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Cambridge University Science Magazine

Patients with heart disease have a five times greater chance of dying from COVID-19 than their counterparts with healthy hearts. Viral particles in autopsy cardiac tissue from COVID-19 patients suggest a negative impact on patients' hearts generally. In a paper from July this year, scientists from the University of Cambridge have started to tackle this, identifying two potentially cardioprotective drugs against COVID-19.

SARS-CoV-2—the causative agent of COVID-19—infects cells by using its ‘spike proteins’ to bind to ACE2, a protein present on many human cells. The study reports two drugs previously unused in this area which may have cardioprotective properties against SARS-CoV-2: DX600, which prevents the virus from entering the cell by blocking access to ACE2; and benztropine, a drug used to treat Parkinsonism, which prevents viral infection via a poorly understood mechanism. DX600 reduced SARS-CoV-2 infection of heart cells by around 40 per cent, while benztropine reduced infection rates by 55.5 per cent.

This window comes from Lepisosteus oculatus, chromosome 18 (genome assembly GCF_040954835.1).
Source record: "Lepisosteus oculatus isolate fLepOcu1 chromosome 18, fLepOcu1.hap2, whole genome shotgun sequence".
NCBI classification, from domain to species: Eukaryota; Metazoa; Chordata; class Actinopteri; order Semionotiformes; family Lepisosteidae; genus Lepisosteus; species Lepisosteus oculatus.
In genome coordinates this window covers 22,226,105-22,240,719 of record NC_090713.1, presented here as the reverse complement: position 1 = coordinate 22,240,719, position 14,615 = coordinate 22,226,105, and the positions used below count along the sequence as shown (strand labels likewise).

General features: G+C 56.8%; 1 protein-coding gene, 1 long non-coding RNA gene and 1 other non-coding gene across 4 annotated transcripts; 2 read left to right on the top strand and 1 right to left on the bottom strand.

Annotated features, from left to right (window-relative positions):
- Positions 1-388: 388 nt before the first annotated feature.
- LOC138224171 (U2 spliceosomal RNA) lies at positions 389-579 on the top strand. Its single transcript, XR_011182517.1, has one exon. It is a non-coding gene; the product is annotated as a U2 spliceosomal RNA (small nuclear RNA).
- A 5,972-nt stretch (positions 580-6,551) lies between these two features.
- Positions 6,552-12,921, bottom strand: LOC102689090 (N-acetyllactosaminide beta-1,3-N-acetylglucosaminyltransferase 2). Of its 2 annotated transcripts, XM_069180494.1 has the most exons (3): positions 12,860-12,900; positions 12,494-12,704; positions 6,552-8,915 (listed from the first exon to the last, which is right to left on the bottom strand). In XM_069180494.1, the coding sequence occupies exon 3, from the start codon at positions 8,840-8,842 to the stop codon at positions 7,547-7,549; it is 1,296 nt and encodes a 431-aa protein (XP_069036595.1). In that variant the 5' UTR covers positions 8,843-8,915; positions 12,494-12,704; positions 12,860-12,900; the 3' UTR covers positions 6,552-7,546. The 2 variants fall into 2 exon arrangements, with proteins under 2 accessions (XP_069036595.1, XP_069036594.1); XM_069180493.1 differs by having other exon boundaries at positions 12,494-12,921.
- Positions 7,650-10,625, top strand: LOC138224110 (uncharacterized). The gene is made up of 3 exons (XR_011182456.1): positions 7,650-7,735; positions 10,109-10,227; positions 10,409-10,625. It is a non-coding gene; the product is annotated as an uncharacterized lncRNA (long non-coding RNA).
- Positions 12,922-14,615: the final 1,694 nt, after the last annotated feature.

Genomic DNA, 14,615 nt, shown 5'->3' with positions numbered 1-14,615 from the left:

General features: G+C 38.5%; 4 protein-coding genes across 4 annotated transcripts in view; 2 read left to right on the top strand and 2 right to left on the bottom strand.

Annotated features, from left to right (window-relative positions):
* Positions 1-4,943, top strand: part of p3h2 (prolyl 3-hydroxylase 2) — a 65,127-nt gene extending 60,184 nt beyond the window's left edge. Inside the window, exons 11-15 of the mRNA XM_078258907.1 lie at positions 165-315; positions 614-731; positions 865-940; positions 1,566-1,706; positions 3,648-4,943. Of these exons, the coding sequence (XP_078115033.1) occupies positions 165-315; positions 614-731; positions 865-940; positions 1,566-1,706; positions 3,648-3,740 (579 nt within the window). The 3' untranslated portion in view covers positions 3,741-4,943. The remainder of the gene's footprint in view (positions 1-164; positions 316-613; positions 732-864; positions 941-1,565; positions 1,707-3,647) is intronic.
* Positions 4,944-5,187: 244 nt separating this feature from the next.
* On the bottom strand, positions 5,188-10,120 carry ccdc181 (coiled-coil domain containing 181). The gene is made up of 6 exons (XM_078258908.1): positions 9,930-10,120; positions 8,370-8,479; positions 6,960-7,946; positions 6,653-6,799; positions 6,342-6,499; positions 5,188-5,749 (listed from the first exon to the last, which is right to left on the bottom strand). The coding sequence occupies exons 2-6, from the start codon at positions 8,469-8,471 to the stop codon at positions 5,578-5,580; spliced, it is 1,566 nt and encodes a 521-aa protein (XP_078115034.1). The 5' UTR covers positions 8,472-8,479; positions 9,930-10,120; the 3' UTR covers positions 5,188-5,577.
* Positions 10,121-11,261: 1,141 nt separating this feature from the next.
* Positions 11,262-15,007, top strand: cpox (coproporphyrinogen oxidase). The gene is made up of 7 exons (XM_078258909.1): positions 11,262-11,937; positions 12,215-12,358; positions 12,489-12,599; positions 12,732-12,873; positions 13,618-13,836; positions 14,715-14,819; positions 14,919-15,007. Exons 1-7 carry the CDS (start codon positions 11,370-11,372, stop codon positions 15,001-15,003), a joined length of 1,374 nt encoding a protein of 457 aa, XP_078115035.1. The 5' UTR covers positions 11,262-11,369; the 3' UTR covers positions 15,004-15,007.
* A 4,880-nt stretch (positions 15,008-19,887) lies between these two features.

These findings therefore represent a positive step towards developing new treatments for COVID-19. As expressed by Professor Anthony Davenport, one of the co-authors of the study, “we need to do further research on [DX600], but it could provide us with a new treatment to help reduce harm to the heart.”